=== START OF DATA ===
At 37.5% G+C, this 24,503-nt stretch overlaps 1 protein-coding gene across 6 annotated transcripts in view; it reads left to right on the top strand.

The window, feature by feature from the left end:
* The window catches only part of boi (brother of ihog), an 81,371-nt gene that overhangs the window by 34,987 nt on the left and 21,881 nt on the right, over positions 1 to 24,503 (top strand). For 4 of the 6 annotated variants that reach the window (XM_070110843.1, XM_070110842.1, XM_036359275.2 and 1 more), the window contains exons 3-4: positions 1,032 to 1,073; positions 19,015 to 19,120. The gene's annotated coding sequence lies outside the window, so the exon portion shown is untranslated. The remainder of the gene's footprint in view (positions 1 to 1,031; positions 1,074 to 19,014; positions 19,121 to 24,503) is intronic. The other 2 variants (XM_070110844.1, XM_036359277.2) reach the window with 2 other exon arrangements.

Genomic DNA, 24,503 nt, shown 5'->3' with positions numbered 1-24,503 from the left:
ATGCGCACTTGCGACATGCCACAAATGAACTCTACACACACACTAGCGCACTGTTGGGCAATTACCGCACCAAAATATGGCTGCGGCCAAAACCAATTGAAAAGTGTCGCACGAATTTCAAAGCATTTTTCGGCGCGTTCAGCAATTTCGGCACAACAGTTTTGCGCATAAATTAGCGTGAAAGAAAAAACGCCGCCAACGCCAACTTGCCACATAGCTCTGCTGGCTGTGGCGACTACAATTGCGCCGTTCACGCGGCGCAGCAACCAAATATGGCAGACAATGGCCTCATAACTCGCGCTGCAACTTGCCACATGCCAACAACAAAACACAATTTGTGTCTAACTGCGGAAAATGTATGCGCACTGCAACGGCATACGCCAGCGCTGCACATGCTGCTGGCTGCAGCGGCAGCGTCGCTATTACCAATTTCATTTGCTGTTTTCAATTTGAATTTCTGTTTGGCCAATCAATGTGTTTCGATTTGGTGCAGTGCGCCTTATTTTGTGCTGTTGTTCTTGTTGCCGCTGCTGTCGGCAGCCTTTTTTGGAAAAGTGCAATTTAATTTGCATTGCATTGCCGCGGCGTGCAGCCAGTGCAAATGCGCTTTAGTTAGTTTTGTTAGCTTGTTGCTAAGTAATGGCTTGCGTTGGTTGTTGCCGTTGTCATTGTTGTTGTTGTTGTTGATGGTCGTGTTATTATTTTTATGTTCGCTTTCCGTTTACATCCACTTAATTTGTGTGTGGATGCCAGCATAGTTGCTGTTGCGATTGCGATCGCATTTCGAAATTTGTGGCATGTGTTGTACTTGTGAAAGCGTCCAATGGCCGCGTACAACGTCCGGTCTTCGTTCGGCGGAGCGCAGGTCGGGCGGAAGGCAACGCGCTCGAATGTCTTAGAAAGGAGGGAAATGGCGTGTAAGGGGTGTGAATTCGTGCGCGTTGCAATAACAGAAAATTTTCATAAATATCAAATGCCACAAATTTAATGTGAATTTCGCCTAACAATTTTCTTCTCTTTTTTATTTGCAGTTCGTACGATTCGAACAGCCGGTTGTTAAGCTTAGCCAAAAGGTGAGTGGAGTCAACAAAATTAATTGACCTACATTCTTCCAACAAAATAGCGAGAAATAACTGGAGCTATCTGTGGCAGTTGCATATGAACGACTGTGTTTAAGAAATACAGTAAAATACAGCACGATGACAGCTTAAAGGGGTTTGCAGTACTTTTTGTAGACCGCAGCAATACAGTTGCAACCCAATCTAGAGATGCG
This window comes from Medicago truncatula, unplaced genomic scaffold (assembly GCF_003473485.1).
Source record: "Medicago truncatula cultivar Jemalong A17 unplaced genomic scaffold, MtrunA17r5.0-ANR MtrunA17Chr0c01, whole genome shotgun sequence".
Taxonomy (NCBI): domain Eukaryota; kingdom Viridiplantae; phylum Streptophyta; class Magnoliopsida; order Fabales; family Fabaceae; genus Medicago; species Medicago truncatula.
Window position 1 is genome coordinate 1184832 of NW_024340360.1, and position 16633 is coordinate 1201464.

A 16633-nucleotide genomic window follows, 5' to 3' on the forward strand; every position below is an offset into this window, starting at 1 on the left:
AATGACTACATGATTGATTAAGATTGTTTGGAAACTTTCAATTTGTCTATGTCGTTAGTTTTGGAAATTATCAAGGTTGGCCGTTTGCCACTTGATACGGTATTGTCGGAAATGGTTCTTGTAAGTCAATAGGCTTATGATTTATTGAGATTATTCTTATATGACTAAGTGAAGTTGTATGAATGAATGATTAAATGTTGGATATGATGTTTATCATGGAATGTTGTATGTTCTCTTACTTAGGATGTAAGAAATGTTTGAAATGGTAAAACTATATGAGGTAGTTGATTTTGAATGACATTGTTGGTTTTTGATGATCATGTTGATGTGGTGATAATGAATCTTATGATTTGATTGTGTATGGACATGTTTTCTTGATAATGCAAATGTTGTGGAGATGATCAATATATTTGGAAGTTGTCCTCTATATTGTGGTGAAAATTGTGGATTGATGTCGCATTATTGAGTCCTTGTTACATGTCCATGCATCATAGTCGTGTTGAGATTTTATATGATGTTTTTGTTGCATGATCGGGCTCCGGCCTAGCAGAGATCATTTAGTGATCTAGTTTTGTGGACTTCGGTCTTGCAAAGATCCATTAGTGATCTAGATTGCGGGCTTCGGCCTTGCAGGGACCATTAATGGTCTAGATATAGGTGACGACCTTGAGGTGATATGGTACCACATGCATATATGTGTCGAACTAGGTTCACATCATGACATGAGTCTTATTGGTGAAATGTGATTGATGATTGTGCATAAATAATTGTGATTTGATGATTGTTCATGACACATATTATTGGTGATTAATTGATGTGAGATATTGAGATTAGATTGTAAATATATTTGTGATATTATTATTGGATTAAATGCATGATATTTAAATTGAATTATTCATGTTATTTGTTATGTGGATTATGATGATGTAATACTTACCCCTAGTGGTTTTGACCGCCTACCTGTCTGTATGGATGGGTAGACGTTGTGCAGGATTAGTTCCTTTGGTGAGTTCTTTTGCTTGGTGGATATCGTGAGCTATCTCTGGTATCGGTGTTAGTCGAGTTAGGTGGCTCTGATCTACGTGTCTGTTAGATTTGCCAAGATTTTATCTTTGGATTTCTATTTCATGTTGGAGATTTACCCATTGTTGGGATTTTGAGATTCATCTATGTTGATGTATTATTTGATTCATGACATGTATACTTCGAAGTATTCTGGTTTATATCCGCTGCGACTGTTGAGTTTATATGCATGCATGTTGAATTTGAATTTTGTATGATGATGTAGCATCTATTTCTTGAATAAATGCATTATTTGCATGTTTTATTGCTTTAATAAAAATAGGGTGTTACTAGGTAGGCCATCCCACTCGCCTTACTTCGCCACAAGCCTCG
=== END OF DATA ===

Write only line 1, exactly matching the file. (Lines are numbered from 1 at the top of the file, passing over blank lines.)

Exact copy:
At 37.5% G+C, this 24,503-nt stretch overlaps 1 protein-coding gene across 6 annotated transcripts in view; it reads left to right on the top strand.